Testing for radon in your home about every two years is a proactive measure to ensure that levels are safe and the health of your family won’t be compromised. Virtually every home in Canada and the US has some radon, but the levels vary from home to home even if they’re situated next door to one another.
Radon is an invisible and odourless radioactive gas that’s released from the ground thanks to radium (which comes from uranium). Build-up can occur in any home, regardless of age or how well it’s maintained, although higher levels are typically found in areas that have a higher concentration of uranium naturally occurring in the soil.
High levels of radon increase your risk of developing lung cancer. Almost 90% of lung cancer deaths are caused by smoking. Radon exposure is linked to approximately 16% of lung cancer deaths in Canada and is the second leading cause of lung cancer for smokers, says Health Canada.
Radon can build up over time to the point where it becomes a serious problem. Your home’s radon levels depend on three main factors: 1) The amount of uranium in the ground; 2) The number of entry points into your home; and 3) How well your home is ventilated.
Testing for radon
There are two common types of radon tests – a presence test and a more comprehensive 90-day test.
The presence test is the first step, as it will indicate if there’s a significant presence of radon based on a reading of the levels within the home. You’ll then know whether mediation is required. At this point, the next step is to run a 90-day test. You should take action if your radon level is higher than the Canadian Guideline of 200 Becquerels per metre cubed (Bq/m³).
And, of course, the higher the detected levels of radon, the quicker the issue needs attention.
Mitigating radon in your home
Radon levels in most homes can be reduced by more than 80% for about the same cost as other common home repairs such as replacing the furnace or air conditioner.
If radon levels in your home are above the Canadian guideline, Health Canada recommends that you hire a professional certified under the Canadian National Radon Proficiency Program (C-NRPP). Lowering radon levels in a home requires specific technical knowledge and skills to ensure the job is completed properly.
When selecting a radon reduction method for your home, your contractor will consider several things, including:
Radon level in your home
Costs of installation and system operation
Size of the home and its foundation type
The effectiveness of any one radon-reduction method will depend on the unique characteristics of your home, the level of radon, how it’s getting into your house and how thoroughly the job is done. A single method may work, but sometimes a combination of several methods must be used.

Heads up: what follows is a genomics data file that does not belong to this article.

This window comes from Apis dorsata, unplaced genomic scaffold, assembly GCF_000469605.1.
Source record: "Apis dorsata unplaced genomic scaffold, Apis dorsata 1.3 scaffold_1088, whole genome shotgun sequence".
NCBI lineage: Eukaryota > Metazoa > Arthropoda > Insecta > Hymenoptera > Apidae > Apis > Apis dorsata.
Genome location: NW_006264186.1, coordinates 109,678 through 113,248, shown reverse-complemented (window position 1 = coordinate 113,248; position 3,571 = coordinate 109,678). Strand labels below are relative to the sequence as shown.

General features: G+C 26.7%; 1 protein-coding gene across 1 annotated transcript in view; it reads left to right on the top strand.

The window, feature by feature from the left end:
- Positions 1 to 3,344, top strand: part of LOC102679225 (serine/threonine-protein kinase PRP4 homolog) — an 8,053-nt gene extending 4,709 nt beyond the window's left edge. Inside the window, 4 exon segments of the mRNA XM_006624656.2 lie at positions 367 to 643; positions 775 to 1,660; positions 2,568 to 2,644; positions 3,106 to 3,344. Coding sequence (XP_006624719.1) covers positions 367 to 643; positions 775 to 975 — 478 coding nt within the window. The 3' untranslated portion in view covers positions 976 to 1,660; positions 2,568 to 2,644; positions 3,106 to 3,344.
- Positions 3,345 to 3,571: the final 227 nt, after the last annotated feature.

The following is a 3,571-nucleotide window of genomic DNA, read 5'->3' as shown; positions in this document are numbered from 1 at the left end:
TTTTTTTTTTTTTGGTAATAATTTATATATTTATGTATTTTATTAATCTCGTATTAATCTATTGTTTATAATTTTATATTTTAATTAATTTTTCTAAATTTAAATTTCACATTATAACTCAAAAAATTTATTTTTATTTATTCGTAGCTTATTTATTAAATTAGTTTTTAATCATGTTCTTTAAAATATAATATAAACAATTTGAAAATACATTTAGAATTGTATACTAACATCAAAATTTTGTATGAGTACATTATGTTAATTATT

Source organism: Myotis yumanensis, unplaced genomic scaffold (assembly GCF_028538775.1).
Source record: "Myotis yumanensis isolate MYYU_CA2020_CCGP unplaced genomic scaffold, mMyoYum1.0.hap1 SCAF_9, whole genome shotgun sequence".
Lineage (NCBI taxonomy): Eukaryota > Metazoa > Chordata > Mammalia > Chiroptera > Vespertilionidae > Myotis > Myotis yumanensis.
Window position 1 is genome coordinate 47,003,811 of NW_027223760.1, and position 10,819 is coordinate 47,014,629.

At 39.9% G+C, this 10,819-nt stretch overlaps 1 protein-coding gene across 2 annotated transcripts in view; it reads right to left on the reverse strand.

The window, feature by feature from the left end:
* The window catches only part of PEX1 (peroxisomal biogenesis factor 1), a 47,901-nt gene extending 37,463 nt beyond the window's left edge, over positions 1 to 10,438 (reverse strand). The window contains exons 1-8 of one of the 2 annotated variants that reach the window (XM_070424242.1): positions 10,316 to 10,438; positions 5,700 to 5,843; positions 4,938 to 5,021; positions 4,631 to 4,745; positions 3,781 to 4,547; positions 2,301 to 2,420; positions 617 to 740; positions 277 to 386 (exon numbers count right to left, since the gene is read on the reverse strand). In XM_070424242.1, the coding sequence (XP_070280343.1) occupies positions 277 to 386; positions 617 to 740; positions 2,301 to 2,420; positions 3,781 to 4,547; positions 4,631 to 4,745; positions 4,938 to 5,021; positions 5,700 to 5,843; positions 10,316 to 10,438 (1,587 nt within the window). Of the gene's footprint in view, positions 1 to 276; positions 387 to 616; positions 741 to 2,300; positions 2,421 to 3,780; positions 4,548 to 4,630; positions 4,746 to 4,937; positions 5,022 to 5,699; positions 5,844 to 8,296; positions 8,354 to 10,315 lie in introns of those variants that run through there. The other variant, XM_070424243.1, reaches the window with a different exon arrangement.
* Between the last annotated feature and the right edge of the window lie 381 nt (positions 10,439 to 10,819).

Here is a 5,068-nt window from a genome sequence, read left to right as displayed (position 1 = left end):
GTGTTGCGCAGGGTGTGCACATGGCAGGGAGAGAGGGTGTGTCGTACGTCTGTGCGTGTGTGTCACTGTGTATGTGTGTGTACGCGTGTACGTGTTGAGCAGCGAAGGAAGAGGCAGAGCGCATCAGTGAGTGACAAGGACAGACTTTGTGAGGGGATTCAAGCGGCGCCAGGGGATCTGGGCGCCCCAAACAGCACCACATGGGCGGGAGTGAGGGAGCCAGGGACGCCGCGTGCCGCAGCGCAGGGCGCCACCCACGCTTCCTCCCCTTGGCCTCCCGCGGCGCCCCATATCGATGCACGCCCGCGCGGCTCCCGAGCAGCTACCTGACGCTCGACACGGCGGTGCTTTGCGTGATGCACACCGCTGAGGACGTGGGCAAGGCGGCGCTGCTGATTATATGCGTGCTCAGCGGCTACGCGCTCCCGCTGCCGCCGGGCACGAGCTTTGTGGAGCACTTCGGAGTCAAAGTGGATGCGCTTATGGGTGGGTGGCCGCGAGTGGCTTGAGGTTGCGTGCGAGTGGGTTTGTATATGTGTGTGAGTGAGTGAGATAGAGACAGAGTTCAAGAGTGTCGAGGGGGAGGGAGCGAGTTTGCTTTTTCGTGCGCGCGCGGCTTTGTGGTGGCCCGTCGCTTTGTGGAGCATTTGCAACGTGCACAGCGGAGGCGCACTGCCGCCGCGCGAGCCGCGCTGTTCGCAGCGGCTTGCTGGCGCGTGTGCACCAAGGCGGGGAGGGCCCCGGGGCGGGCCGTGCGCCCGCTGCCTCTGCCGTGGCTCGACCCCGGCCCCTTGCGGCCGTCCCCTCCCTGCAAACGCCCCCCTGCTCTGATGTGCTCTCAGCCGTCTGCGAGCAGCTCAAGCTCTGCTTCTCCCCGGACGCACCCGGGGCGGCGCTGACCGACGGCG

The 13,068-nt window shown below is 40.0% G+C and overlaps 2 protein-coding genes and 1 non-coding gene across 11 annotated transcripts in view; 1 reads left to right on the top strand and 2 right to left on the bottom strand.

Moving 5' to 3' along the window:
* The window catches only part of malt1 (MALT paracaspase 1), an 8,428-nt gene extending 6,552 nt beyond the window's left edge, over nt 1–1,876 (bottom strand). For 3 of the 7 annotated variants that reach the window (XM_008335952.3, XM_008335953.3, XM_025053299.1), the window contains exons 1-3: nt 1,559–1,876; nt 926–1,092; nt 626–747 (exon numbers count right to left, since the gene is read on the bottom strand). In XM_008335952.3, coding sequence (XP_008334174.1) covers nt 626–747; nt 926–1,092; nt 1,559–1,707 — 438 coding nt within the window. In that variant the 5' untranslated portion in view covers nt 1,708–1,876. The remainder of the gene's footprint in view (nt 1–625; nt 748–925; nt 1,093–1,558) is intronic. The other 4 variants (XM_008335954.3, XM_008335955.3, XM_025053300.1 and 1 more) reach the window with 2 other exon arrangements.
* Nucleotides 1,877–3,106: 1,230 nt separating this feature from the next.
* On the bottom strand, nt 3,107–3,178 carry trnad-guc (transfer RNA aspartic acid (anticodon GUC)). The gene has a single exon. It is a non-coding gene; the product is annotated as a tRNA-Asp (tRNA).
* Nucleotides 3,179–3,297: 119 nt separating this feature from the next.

A radon professional will likely perform one or more diagnostic tests to help determine the best radon-reduction system for your home. For example, your contractor may use chemical smoke to see the air flow sources and radon entry points by watching a small amount of smoke that has been placed into holes, drains, sumps or along cracks. Another type of diagnostic test is a Pressure Field Extension Test (or communication test). This test uses a vacuum cleaner to measure how easily air can move from one point to another under the foundation and estimate the number of suction points and fan size needed for an active radon-reduction system.
Mitigation options include:
Sub-slab depressurization is the most effective and reliable radon reduction technique (also called active soil depressurization). This involves installing a pipe through the foundation floor slab and attaching a fan that runs continuously to draw the radon gas from below the home and release it outdoors, where it’s quickly diluted. This system also reverses the air pressure difference between the house and soil, reducing the amount of radon that’s drawn into the home through the foundation.
Drainage system depressurization – Some homes have drain tiles or perforated pipe to direct water away from the foundation of the home. Suction on these tiles or pipes can be effective in reducing radon levels, especially for a block wall foundation. This method is worth considering if it’s certain the tile forms a complete loop around the foundation. This type of system will be less effective if only a small area of the basement perimeter is covered.
Active sub-membrane depressurization can be used to vent soil in homes with a crawlspace. This involves laying a thick plastic sheet (often a polyethylene membrane) over the soil, sealing the air-tight membrane to the foundation walls and placing a pipe with a fan through it to draw the radon from under the plastic sheet and vent it outdoors.
Sealing major entry routes such as open sumps, floor drains and voids in concrete block walls.
Increasing mechanical ventilation in the home. A heat recovery ventilator (HRV) or energy recovery ventilator (ERV) can be installed to increase ventilation, which will help reduce the radon levels in your home. An HRV increases ventilation by introducing outdoor air as it uses the heated or cooled air being exhausted to warm or cool the incoming air. The effectiveness of ventilation for radon reduction is limited and only appropriate for situations where only modest reductions are needed.
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